Tuesday, August 25, 2015

Miscellany - Australian foreign policy, Ashley Madison and the economic outlook

This is another piece, Bill Henson's untitled (2009-10) from the current Luminous World exhibition at the New England Regional Art Museum.

On 20 August 2015, the Secretary of the Australian Department of Foreign Affairs and Trade, Peter Varghese, gave a big-picture address to the Lowy Institute on Australia's place in a changing global and regional order. John Garnuat, the Asia Pacific editor for Fairfax Media and one of Australia's better reporters on foreign policy matters, provides a useful summary. However, the speech is worth reading since it sets out quite clearly the nature of the challenges facing Australia in evolving world.

The Ashley Madison Affair drags on and on. This is an interactive map of users world wide. The main lesson, of course, is the now oft repeated warning not to assume that data you provide or the conversations you can have on-line will be safe. We all do it, of course. Well, only 30 million or so were registered with Ashley Madison, but we all unconsciously trust the internet. It's just so bloody convenient that we ignore the risks. Reminder to self!

Earlier in August (Updating the Australian political and economic outlook) I reported on the latest economic views put forward by the Australian Reserve Bank in its Statement on Monetary Policy. In a way, the message was steady as she goes. Now today's media is full of reports on the global share crash. Should we all be worried? Well, yes and no.

On the yes side, I have felt for some time that equities were over-valued. I had no really rational reason for that view, just experience. Price Earnings ratios used to be based on the current price to previous earnings. Now they seem to be increasingly based on current prices to expected earnings. I actually have no idea what that means. I can take past earnings and adjust for projected changes, but I struggle with the idea of adjusting future earnings. I may just be out of touch of course, but it seemed to me that future earnings projections are inherently unstable. Just ask Treasurer Joe Hockey!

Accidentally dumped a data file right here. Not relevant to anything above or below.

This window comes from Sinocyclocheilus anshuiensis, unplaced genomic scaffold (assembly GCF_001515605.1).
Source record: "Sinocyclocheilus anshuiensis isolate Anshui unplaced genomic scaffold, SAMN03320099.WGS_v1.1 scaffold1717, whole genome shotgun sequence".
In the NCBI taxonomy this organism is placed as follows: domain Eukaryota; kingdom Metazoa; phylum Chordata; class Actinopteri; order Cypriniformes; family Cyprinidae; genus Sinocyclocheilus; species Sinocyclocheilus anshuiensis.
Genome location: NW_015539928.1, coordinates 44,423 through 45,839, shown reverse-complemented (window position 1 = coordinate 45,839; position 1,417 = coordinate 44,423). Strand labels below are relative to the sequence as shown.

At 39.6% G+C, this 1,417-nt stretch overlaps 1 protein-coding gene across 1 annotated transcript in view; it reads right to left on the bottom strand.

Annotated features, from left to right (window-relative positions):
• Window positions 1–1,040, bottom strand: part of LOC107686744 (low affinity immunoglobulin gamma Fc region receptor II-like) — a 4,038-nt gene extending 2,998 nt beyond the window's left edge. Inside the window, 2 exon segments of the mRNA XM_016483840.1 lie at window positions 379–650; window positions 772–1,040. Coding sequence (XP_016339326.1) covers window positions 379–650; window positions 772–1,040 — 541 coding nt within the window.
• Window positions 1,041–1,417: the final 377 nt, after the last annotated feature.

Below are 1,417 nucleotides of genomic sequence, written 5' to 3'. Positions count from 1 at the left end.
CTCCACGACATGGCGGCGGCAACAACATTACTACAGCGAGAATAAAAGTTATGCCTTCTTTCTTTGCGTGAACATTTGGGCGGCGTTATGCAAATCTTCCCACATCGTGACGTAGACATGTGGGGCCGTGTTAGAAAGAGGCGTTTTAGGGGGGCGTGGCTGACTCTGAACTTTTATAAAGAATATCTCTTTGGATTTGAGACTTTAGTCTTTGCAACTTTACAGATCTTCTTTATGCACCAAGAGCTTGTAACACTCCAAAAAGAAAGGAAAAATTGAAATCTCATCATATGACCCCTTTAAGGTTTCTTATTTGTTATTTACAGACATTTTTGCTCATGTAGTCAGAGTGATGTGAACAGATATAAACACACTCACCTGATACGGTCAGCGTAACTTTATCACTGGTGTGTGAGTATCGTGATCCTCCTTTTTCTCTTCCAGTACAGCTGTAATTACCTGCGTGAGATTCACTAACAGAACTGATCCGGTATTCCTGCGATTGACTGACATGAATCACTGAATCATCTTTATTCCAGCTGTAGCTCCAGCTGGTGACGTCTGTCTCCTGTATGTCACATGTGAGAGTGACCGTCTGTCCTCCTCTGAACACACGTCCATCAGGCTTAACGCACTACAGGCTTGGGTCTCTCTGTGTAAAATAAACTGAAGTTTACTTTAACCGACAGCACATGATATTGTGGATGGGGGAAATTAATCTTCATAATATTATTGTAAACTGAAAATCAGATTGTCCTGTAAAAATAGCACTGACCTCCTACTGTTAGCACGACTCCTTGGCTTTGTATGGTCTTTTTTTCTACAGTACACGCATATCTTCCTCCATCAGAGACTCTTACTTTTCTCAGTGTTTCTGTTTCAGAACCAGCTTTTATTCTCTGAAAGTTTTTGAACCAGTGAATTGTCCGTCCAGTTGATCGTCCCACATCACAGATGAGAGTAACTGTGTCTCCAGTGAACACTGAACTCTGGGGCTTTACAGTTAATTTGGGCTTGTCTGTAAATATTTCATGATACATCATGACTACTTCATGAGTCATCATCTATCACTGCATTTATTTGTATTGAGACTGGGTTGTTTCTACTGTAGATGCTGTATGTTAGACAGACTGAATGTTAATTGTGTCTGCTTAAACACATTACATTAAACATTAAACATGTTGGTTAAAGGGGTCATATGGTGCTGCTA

If equities were over-priced adjusted for risk, and risk margins have narrowed, then it made sense to expect some correction. That then flows through into the real economy via the wealth effects.People owning shares are worth less and have to adjust their spend accordingly. So a share crash affects both expectations and spend. What we don't know is the scale of the correction.

On the no side, and I am thinking especially of Australia, the crash in the value of the Australian dollar provides a certain protection. I note a certain irony here. After all the fears about the future of the Euro, the Euro has strengthened against many other currencies because it is seen as a safe currency! At least for the moment.

The Australian economy has been going through an adjustment phase. Unusually, and I know of no previous example, the country has missed (at least to this point) the bust side associated with previous resource booms. However, adjustment had to occur as resources attracted to mining were redeployed. This process takes time. The Australian dollar was unusually strong for an unusually long period. This led to a degree of contraction in non-mining trade exposed sectors. This takes time to turn around.

Assume, for the moment, that the worst case scenarios for commodity prices come about. There will be some further contraction in mining. However, cost cutting in mining has been underway for some time. Buffered by a lower dollar and with new production still coming on stream, Australia can survive the lower prices. Indeed, the collapse in oil prices means that the price effects on the non-mining sectors that might have flowed from a depreciated currency will be much muted.

The Sydney/Melbourne housing boom will end, bringing some pain. Again, that's a necessary correction, one that is already underway.

And what happens if the rest of the world collapses in economic terms, entering depression? Worst case, all bets are off. However, at the moment I can't see that happening. We are more likely to see stagnant growth while the economic imbalances work themselves out.   Perhaps not nice, but not disastrous either.          



Scott Hastings said...

To gain approval to rent a ONE bedroom unit - in Penrith not anywhere flash - requires now an income of $39000pa and it goes up from there.

[based on median price $250pw & generic rental formula of rentx6]

Jim Belshaw said...

Doubt that that ratio can last, Scott